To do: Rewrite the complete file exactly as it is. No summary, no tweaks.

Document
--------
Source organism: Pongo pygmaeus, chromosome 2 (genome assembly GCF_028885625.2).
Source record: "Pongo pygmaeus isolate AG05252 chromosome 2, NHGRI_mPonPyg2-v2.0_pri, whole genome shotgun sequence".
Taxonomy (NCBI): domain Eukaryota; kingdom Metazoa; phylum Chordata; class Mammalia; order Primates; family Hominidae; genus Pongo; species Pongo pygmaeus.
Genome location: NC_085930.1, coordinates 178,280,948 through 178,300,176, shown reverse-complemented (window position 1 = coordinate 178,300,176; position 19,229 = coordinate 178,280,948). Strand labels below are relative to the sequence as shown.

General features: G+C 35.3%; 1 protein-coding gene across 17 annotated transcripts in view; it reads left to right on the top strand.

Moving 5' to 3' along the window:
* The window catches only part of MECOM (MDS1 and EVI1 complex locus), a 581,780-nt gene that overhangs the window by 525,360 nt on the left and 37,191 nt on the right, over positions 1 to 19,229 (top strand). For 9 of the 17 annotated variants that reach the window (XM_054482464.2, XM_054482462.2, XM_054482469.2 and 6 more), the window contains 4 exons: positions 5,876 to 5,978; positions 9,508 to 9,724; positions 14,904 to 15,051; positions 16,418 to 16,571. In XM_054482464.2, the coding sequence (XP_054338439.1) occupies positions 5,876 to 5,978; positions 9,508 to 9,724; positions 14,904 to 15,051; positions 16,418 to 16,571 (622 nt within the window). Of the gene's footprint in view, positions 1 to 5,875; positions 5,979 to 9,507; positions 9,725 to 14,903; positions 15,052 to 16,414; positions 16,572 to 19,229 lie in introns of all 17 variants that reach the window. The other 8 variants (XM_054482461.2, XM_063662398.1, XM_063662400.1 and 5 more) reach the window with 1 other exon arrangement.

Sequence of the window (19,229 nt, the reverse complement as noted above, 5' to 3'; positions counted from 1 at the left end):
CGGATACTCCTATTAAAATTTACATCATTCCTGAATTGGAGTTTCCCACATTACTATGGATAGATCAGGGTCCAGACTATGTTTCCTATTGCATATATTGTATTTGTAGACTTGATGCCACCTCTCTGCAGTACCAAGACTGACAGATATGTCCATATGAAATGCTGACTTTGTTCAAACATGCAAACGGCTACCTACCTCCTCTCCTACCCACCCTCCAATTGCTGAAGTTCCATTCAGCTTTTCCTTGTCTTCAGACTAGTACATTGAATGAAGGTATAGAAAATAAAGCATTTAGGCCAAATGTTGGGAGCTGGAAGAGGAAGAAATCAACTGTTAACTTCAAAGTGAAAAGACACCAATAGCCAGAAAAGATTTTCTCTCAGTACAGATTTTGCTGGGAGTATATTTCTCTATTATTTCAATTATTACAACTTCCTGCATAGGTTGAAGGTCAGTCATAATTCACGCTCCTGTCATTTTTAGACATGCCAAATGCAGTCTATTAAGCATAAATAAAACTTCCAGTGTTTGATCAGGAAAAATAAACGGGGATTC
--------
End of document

Source organism: Pongo pygmaeus, chromosome 2 (genome assembly GCF_028885625.2).
Source record: "Pongo pygmaeus isolate AG05252 chromosome 2, NHGRI_mPonPyg2-v2.0_pri, whole genome shotgun sequence".
Taxonomy (NCBI): domain Eukaryota; kingdom Metazoa; phylum Chordata; class Mammalia; order Primates; family Hominidae; genus Pongo; species Pongo pygmaeus.
Genome location: NC_085930.1, coordinates 178,280,948 through 178,300,176, shown reverse-complemented (window position 1 = coordinate 178,300,176; position 19,229 = coordinate 178,280,948). Strand labels below are relative to the sequence as shown.

General features: G+C 35.3%; 1 protein-coding gene across 17 annotated transcripts in view; it reads left to right on the top strand.

Moving 5' to 3' along the window:
* The window catches only part of MECOM (MDS1 and EVI1 complex locus), a 581,780-nt gene that overhangs the window by 525,360 nt on the left and 37,191 nt on the right, over positions 1 to 19,229 (top strand). For 9 of the 17 annotated variants that reach the window (XM_054482464.2, XM_054482462.2, XM_054482469.2 and 6 more), the window contains 4 exons: positions 5,876 to 5,978; positions 9,508 to 9,724; positions 14,904 to 15,051; positions 16,418 to 16,571. In XM_054482464.2, the coding sequence (XP_054338439.1) occupies positions 5,876 to 5,978; positions 9,508 to 9,724; positions 14,904 to 15,051; positions 16,418 to 16,571 (622 nt within the window). Of the gene's footprint in view, positions 1 to 5,875; positions 5,979 to 9,507; positions 9,725 to 14,903; positions 15,052 to 16,414; positions 16,572 to 19,229 lie in introns of all 17 variants that reach the window. The other 8 variants (XM_054482461.2, XM_063662398.1, XM_063662400.1 and 5 more) reach the window with 1 other exon arrangement.

Sequence of the window (19,229 nt, the reverse complement as noted above, 5' to 3'; positions counted from 1 at the left end):
CGGATACTCCTATTAAAATTTACATCATTCCTGAATTGGAGTTTCCCACATTACTATGGATAGATCAGGGTCCAGACTATGTTTCCTATTGCATATATTGTATTTGTAGACTTGATGCCACCTCTCTGCAGTACCAAGACTGACAGATATGTCCATATGAAATGCTGACTTTGTTCAAACATGCAAACGGCTACCTACCTCCTCTCCTACCCACCCTCCAATTGCTGAAGTTCCATTCAGCTTTTCCTTGTCTTCAGACTAGTACATTGAATGAAGGTATAGAAAATAAAGCATTTAGGCCAAATGTTGGGAGCTGGAAGAGGAAGAAATCAACTGTTAACTTCAAAGTGAAAAGACACCAATAGCCAGAAAAGATTTTCTCTCAGTACAGATTTTGCTGGGAGTATATTTCTCTATTATTTCAATTATTACAACTTCCTGCATAGGTTGAAGGTCAGTCATAATTCACGCTCCTGTCATTTTTAGACATGCCAAATGCAGTCTATTAAGCATAAATAAAACTTCCAGTGTTTGATCAGGAAAAATAAACGGGGATTC